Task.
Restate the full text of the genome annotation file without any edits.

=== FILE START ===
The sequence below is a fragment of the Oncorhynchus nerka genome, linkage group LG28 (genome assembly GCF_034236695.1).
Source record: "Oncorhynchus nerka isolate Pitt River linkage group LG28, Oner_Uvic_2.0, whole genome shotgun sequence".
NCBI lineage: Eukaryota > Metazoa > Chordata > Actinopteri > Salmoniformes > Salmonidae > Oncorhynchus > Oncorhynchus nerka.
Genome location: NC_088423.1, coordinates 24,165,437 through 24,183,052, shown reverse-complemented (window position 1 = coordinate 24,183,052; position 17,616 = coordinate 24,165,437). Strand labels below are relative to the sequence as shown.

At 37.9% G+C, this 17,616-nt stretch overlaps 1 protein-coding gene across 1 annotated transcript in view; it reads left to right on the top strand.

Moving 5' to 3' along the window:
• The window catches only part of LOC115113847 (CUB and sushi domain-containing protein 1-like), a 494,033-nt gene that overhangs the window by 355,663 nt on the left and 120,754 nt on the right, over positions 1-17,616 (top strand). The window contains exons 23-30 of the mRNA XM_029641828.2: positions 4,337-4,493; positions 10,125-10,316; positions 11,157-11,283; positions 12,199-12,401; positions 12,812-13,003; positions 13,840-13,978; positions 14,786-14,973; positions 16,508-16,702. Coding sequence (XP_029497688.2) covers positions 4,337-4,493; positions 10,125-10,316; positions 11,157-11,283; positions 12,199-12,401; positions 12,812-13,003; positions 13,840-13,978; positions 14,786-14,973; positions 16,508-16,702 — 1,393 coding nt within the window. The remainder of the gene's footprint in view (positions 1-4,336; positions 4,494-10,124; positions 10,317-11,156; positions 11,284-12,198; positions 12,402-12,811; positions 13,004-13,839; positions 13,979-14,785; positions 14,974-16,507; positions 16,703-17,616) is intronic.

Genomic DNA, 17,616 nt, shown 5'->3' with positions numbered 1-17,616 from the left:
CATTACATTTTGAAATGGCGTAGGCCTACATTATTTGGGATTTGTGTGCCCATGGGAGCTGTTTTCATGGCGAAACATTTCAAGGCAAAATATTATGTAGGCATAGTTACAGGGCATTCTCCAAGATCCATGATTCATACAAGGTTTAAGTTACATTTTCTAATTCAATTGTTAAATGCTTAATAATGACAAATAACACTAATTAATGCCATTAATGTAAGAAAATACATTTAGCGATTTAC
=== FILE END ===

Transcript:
The sequence below is a fragment of the Oncorhynchus nerka genome, linkage group LG28 (genome assembly GCF_034236695.1).
Source record: "Oncorhynchus nerka isolate Pitt River linkage group LG28, Oner_Uvic_2.0, whole genome shotgun sequence".
NCBI lineage: Eukaryota > Metazoa > Chordata > Actinopteri > Salmoniformes > Salmonidae > Oncorhynchus > Oncorhynchus nerka.
Genome location: NC_088423.1, coordinates 24,165,437 through 24,183,052, shown reverse-complemented (window position 1 = coordinate 24,183,052; position 17,616 = coordinate 24,165,437). Strand labels below are relative to the sequence as shown.

At 37.9% G+C, this 17,616-nt stretch overlaps 1 protein-coding gene across 1 annotated transcript in view; it reads left to right on the top strand.

Moving 5' to 3' along the window:
• The window catches only part of LOC115113847 (CUB and sushi domain-containing protein 1-like), a 494,033-nt gene that overhangs the window by 355,663 nt on the left and 120,754 nt on the right, over positions 1-17,616 (top strand). The window contains exons 23-30 of the mRNA XM_029641828.2: positions 4,337-4,493; positions 10,125-10,316; positions 11,157-11,283; positions 12,199-12,401; positions 12,812-13,003; positions 13,840-13,978; positions 14,786-14,973; positions 16,508-16,702. Coding sequence (XP_029497688.2) covers positions 4,337-4,493; positions 10,125-10,316; positions 11,157-11,283; positions 12,199-12,401; positions 12,812-13,003; positions 13,840-13,978; positions 14,786-14,973; positions 16,508-16,702 — 1,393 coding nt within the window. The remainder of the gene's footprint in view (positions 1-4,336; positions 4,494-10,124; positions 10,317-11,156; positions 11,284-12,198; positions 12,402-12,811; positions 13,004-13,839; positions 13,979-14,785; positions 14,974-16,507; positions 16,703-17,616) is intronic.

Genomic DNA, 17,616 nt, shown 5'->3' with positions numbered 1-17,616 from the left:
CATTACATTTTGAAATGGCGTAGGCCTACATTATTTGGGATTTGTGTGCCCATGGGAGCTGTTTTCATGGCGAAACATTTCAAGGCAAAATATTATGTAGGCATAGTTACAGGGCATTCTCCAAGATCCATGATTCATACAAGGTTTAAGTTACATTTTCTAATTCAATTGTTAAATGCTTAATAATGACAAATAACACTAATTAATGCCATTAATGTAAGAAAATACATTTAGCGATTTAC